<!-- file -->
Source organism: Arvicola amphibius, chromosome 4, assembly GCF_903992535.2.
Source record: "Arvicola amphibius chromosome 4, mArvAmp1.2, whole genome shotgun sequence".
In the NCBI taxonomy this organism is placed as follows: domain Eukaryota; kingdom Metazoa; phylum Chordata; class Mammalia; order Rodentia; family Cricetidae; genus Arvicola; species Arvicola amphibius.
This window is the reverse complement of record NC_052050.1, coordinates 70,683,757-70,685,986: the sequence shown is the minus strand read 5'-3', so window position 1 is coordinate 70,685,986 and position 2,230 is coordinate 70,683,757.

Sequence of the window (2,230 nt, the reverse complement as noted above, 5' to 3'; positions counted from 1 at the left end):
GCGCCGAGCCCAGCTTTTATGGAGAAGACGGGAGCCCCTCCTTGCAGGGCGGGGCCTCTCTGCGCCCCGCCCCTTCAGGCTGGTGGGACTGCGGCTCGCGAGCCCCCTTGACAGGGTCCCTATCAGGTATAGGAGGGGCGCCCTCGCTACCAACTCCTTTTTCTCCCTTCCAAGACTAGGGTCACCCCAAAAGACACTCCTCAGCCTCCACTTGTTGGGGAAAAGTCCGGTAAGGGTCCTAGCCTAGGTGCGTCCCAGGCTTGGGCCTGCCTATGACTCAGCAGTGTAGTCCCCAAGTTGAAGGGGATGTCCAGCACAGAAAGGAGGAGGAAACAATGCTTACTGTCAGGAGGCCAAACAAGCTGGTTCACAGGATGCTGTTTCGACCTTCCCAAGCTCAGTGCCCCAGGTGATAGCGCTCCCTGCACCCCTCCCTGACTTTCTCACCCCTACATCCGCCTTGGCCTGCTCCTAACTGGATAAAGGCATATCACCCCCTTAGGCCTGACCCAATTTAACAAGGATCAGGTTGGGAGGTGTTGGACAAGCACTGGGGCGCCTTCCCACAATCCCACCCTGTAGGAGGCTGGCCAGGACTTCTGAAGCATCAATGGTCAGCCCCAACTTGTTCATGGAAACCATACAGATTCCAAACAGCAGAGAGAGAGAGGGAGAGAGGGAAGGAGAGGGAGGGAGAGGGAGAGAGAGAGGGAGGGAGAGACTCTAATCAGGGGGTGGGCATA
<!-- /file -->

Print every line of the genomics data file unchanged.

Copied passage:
Source organism: Arvicola amphibius, chromosome 4, assembly GCF_903992535.2.
Source record: "Arvicola amphibius chromosome 4, mArvAmp1.2, whole genome shotgun sequence".
In the NCBI taxonomy this organism is placed as follows: domain Eukaryota; kingdom Metazoa; phylum Chordata; class Mammalia; order Rodentia; family Cricetidae; genus Arvicola; species Arvicola amphibius.
This window is the reverse complement of record NC_052050.1, coordinates 70,683,757-70,685,986: the sequence shown is the minus strand read 5'-3', so window position 1 is coordinate 70,685,986 and position 2,230 is coordinate 70,683,757.

Sequence of the window (2,230 nt, the reverse complement as noted above, 5' to 3'; positions counted from 1 at the left end):
GCGCCGAGCCCAGCTTTTATGGAGAAGACGGGAGCCCCTCCTTGCAGGGCGGGGCCTCTCTGCGCCCCGCCCCTTCAGGCTGGTGGGACTGCGGCTCGCGAGCCCCCTTGACAGGGTCCCTATCAGGTATAGGAGGGGCGCCCTCGCTACCAACTCCTTTTTCTCCCTTCCAAGACTAGGGTCACCCCAAAAGACACTCCTCAGCCTCCACTTGTTGGGGAAAAGTCCGGTAAGGGTCCTAGCCTAGGTGCGTCCCAGGCTTGGGCCTGCCTATGACTCAGCAGTGTAGTCCCCAAGTTGAAGGGGATGTCCAGCACAGAAAGGAGGAGGAAACAATGCTTACTGTCAGGAGGCCAAACAAGCTGGTTCACAGGATGCTGTTTCGACCTTCCCAAGCTCAGTGCCCCAGGTGATAGCGCTCCCTGCACCCCTCCCTGACTTTCTCACCCCTACATCCGCCTTGGCCTGCTCCTAACTGGATAAAGGCATATCACCCCCTTAGGCCTGACCCAATTTAACAAGGATCAGGTTGGGAGGTGTTGGACAAGCACTGGGGCGCCTTCCCACAATCCCACCCTGTAGGAGGCTGGCCAGGACTTCTGAAGCATCAATGGTCAGCCCCAACTTGTTCATGGAAACCATACAGATTCCAAACAGCAGAGAGAGAGAGGGAGAGAGGGAAGGAGAGGGAGGGAGAGGGAGAGAGAGAGGGAGGGAGAGACTCTAATCAGGGGGTGGGCATA